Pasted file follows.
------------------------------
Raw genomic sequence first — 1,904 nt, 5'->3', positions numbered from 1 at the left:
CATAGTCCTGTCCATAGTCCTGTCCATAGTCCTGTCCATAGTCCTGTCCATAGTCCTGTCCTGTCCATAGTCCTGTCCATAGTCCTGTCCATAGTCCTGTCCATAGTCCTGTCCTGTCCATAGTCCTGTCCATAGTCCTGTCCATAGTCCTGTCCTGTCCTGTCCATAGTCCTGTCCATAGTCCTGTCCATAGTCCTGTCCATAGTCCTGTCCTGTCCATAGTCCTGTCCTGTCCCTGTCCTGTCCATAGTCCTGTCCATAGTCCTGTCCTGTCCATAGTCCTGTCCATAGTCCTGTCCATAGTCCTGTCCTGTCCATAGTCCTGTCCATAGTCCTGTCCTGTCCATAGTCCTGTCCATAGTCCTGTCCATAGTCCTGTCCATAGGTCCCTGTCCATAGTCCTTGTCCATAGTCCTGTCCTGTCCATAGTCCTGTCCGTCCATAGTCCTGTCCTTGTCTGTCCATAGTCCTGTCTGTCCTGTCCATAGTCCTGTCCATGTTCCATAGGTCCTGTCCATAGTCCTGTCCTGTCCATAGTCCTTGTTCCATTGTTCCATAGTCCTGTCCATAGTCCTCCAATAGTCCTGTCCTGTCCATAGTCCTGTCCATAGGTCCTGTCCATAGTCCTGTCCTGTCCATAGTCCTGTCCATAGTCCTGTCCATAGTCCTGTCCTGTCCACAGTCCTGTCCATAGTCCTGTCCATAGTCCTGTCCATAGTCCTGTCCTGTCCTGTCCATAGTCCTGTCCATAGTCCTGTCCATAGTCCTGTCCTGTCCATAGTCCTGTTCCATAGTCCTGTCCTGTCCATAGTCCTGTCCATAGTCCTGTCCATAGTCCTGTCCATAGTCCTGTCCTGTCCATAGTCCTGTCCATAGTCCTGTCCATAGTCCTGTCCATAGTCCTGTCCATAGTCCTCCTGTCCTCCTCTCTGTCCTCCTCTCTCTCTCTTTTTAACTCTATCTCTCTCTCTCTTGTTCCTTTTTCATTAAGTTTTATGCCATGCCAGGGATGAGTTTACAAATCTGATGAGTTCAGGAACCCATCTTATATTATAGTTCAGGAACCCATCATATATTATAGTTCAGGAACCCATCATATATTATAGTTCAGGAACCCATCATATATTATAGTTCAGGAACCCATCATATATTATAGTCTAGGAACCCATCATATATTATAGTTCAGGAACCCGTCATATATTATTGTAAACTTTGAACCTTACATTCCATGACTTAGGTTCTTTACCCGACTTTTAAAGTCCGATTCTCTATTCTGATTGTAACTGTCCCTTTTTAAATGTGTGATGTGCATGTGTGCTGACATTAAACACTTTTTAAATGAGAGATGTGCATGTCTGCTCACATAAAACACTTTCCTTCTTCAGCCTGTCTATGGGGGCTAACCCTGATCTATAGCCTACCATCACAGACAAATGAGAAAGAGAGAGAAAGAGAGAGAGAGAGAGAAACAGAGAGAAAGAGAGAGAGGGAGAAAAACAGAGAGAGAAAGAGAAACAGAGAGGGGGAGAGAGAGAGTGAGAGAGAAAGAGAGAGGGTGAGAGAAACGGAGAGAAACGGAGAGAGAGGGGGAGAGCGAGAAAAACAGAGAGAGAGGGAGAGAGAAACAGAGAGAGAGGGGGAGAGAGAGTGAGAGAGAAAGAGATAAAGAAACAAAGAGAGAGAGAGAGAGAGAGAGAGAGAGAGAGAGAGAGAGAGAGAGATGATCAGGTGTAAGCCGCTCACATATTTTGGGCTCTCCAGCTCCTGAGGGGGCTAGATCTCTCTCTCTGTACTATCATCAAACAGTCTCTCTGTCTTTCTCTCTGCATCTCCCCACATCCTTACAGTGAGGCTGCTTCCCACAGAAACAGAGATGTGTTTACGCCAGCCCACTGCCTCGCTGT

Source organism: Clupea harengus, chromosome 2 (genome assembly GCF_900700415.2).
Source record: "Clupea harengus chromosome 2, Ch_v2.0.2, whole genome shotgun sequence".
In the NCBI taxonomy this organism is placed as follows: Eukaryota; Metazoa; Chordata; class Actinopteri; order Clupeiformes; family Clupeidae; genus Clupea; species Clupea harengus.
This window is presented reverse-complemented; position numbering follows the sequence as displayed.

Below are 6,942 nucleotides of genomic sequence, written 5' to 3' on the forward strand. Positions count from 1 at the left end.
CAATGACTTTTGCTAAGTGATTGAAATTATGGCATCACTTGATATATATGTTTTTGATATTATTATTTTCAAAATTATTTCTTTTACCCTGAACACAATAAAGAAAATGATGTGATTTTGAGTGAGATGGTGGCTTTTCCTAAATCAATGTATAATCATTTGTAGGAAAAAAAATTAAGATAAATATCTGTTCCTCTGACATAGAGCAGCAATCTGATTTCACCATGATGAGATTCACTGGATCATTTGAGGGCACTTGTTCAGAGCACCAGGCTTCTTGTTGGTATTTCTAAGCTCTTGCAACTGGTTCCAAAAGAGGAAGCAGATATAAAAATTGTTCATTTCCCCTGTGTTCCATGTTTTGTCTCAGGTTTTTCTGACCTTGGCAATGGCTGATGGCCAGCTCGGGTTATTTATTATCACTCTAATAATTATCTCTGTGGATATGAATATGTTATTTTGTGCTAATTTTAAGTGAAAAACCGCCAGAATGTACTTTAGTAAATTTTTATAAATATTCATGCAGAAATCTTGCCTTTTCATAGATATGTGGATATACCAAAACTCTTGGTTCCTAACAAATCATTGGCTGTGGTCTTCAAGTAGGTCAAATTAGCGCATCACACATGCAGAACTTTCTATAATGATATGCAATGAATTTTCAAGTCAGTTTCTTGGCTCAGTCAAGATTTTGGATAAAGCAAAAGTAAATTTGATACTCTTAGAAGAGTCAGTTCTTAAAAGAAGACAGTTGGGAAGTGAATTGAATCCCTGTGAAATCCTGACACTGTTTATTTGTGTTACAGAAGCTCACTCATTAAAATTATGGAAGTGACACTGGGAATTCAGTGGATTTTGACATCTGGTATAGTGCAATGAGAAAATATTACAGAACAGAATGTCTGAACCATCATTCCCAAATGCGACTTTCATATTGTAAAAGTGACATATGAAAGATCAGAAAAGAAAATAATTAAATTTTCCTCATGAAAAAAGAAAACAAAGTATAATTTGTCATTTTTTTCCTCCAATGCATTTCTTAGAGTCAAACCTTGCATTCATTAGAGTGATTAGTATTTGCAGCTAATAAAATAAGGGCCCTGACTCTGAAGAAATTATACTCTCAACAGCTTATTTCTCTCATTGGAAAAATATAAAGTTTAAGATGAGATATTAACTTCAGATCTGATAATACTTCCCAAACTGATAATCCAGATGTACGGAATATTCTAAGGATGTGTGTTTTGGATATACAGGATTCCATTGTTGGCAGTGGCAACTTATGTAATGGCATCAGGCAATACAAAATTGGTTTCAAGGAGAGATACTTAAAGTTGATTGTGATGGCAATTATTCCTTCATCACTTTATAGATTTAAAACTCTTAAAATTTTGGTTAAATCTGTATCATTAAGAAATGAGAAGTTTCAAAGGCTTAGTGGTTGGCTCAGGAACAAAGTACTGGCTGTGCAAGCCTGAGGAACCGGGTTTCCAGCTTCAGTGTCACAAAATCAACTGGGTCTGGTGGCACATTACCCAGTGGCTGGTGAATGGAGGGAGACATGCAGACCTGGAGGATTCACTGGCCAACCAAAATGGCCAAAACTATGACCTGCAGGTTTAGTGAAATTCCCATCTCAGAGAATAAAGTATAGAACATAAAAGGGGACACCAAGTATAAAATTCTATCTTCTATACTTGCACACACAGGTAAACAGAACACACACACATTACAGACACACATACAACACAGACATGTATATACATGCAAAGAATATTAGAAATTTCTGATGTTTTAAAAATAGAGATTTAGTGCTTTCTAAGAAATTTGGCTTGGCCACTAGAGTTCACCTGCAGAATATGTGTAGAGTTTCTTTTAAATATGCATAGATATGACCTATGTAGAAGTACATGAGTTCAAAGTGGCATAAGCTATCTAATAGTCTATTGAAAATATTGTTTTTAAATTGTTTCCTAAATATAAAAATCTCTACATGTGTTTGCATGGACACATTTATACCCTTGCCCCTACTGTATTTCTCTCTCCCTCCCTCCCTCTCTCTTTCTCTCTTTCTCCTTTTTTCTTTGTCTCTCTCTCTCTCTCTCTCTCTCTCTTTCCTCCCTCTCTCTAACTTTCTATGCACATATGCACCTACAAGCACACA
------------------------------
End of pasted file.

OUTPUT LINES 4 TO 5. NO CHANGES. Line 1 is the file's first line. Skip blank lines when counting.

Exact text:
Source record: "Clupea harengus chromosome 2, Ch_v2.0.2, whole genome shotgun sequence".
In the NCBI taxonomy this organism is placed as follows: Eukaryota; Metazoa; Chordata; class Actinopteri; order Clupeiformes; family Clupeidae; genus Clupea; species Clupea harengus.